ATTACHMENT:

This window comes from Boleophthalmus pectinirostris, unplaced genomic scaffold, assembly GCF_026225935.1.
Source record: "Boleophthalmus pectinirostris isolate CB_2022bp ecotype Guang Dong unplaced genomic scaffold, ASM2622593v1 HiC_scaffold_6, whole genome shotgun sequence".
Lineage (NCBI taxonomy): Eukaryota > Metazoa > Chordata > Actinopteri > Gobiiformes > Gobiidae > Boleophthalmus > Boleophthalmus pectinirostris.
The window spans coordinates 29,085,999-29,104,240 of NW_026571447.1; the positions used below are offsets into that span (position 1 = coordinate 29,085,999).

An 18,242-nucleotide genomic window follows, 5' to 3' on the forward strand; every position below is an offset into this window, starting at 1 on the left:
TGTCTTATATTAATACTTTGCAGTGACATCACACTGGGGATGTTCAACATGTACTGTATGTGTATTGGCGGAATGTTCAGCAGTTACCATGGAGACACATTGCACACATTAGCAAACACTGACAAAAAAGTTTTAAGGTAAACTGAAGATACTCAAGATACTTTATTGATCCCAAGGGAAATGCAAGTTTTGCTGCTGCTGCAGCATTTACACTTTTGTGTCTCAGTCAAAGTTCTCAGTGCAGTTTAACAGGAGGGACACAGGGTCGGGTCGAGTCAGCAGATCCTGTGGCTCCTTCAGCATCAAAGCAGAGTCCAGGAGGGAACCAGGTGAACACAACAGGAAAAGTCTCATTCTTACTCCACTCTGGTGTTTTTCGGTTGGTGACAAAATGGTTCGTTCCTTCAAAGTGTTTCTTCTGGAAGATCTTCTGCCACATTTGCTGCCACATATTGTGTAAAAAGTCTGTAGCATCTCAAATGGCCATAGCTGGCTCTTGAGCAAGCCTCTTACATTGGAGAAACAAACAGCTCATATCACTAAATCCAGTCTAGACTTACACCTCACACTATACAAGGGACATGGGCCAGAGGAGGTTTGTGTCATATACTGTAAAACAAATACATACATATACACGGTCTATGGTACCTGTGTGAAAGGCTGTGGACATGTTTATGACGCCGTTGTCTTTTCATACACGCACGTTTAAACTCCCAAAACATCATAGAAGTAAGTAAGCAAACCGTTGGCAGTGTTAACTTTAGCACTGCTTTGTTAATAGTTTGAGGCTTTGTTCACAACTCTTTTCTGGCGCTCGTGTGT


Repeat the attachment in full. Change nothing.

This window comes from Boleophthalmus pectinirostris, unplaced genomic scaffold, assembly GCF_026225935.1.
Source record: "Boleophthalmus pectinirostris isolate CB_2022bp ecotype Guang Dong unplaced genomic scaffold, ASM2622593v1 HiC_scaffold_6, whole genome shotgun sequence".
Lineage (NCBI taxonomy): Eukaryota > Metazoa > Chordata > Actinopteri > Gobiiformes > Gobiidae > Boleophthalmus > Boleophthalmus pectinirostris.
The window spans coordinates 29,085,999-29,104,240 of NW_026571447.1; the positions used below are offsets into that span (position 1 = coordinate 29,085,999).

An 18,242-nucleotide genomic window follows, 5' to 3' on the forward strand; every position below is an offset into this window, starting at 1 on the left:
TGTCTTATATTAATACTTTGCAGTGACATCACACTGGGGATGTTCAACATGTACTGTATGTGTATTGGCGGAATGTTCAGCAGTTACCATGGAGACACATTGCACACATTAGCAAACACTGACAAAAAAGTTTTAAGGTAAACTGAAGATACTCAAGATACTTTATTGATCCCAAGGGAAATGCAAGTTTTGCTGCTGCTGCAGCATTTACACTTTTGTGTCTCAGTCAAAGTTCTCAGTGCAGTTTAACAGGAGGGACACAGGGTCGGGTCGAGTCAGCAGATCCTGTGGCTCCTTCAGCATCAAAGCAGAGTCCAGGAGGGAACCAGGTGAACACAACAGGAAAAGTCTCATTCTTACTCCACTCTGGTGTTTTTCGGTTGGTGACAAAATGGTTCGTTCCTTCAAAGTGTTTCTTCTGGAAGATCTTCTGCCACATTTGCTGCCACATATTGTGTAAAAAGTCTGTAGCATCTCAAATGGCCATAGCTGGCTCTTGAGCAAGCCTCTTACATTGGAGAAACAAACAGCTCATATCACTAAATCCAGTCTAGACTTACACCTCACACTATACAAGGGACATGGGCCAGAGGAGGTTTGTGTCATATACTGTAAAACAAATACATACATATACACGGTCTATGGTACCTGTGTGAAAGGCTGTGGACATGTTTATGACGCCGTTGTCTTTTCATACACGCACGTTTAAACTCCCAAAACATCATAGAAGTAAGTAAGCAAACCGTTGGCAGTGTTAACTTTAGCACTGCTTTGTTAATAGTTTGAGGCTTTGTTCACAACTCTTTTCTGGCGCTCGTGTGT